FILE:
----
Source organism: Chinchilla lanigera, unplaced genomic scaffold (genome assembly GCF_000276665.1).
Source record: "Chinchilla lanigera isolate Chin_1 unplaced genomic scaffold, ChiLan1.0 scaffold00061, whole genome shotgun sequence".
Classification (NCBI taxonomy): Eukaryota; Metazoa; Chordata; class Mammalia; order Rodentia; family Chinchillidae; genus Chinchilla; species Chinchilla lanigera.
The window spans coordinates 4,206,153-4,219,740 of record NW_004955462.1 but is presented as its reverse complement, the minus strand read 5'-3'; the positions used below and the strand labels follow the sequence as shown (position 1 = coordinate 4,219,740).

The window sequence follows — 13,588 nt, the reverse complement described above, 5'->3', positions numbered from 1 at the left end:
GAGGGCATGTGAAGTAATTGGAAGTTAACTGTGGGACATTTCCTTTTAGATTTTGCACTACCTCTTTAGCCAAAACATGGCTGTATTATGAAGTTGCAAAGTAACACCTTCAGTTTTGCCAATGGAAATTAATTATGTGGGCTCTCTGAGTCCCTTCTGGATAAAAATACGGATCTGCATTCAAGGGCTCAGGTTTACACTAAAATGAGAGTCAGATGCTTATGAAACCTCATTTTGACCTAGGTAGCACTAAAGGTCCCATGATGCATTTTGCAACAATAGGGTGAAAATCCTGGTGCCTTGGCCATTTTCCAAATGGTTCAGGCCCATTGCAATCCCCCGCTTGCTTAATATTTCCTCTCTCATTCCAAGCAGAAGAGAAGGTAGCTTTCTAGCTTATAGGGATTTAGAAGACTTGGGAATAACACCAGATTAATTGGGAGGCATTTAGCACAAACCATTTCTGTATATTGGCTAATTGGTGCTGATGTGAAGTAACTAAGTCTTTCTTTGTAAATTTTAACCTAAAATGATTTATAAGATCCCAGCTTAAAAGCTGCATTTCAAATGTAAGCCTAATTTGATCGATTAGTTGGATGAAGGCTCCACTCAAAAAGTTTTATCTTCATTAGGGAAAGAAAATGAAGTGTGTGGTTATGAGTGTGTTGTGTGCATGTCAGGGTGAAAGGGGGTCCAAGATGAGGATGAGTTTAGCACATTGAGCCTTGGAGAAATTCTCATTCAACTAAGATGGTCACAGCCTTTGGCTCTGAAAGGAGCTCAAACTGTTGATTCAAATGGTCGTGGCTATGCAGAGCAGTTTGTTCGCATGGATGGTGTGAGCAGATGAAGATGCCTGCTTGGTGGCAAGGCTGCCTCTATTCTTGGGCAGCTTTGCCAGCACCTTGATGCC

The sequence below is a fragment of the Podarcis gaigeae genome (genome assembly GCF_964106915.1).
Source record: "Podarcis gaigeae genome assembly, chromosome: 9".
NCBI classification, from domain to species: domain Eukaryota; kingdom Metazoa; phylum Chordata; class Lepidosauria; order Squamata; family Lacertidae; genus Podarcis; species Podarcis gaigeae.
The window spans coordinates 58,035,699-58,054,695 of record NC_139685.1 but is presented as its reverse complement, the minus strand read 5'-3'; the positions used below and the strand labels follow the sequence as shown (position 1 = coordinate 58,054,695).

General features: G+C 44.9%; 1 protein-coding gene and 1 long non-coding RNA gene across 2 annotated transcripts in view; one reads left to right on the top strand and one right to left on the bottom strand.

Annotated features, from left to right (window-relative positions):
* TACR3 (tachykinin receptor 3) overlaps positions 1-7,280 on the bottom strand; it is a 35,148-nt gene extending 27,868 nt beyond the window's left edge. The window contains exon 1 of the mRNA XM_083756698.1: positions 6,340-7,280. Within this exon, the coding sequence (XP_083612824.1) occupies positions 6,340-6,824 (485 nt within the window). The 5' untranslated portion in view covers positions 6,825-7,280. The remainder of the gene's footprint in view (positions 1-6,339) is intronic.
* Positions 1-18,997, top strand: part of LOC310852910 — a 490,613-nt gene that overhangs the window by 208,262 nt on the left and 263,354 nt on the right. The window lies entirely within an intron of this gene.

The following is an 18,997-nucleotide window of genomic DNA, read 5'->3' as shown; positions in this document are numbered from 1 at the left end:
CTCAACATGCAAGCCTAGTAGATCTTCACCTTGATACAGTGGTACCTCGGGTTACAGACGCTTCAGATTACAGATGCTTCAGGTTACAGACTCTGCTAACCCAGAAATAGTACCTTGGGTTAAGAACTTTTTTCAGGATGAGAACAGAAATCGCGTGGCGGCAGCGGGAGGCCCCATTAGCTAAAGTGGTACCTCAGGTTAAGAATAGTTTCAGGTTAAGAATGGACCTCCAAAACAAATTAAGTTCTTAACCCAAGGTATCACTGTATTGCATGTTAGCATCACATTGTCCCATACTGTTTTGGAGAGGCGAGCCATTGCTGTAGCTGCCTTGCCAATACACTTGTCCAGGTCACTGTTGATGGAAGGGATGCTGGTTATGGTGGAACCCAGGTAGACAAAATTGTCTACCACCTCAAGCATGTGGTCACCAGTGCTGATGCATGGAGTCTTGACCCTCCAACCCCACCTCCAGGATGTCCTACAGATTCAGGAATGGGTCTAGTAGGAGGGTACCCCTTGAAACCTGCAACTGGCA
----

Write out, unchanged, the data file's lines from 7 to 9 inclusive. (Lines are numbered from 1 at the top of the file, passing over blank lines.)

The sequence below is a fragment of the Podarcis gaigeae genome (genome assembly GCF_964106915.1).
Source record: "Podarcis gaigeae genome assembly, chromosome: 9".
NCBI classification, from domain to species: domain Eukaryota; kingdom Metazoa; phylum Chordata; class Lepidosauria; order Squamata; family Lacertidae; genus Podarcis; species Podarcis gaigeae.